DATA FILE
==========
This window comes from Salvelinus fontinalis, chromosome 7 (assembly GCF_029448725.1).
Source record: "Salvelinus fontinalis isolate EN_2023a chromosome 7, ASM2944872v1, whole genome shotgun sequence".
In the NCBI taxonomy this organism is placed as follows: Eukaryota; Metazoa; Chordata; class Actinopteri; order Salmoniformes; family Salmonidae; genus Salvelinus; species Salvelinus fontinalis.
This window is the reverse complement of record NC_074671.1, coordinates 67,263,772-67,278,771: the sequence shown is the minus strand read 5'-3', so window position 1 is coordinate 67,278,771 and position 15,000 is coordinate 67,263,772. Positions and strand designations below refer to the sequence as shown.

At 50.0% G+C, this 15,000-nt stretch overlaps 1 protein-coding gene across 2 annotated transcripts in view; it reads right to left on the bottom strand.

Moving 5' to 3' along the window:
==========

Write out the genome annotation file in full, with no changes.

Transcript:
This window comes from Salvelinus fontinalis, chromosome 7 (assembly GCF_029448725.1).
Source record: "Salvelinus fontinalis isolate EN_2023a chromosome 7, ASM2944872v1, whole genome shotgun sequence".
In the NCBI taxonomy this organism is placed as follows: Eukaryota; Metazoa; Chordata; class Actinopteri; order Salmoniformes; family Salmonidae; genus Salvelinus; species Salvelinus fontinalis.
This window is the reverse complement of record NC_074671.1, coordinates 67,263,772-67,278,771: the sequence shown is the minus strand read 5'-3', so window position 1 is coordinate 67,278,771 and position 15,000 is coordinate 67,263,772. Positions and strand designations below refer to the sequence as shown.

At 50.0% G+C, this 15,000-nt stretch overlaps 1 protein-coding gene across 2 annotated transcripts in view; it reads right to left on the bottom strand.

Moving 5' to 3' along the window: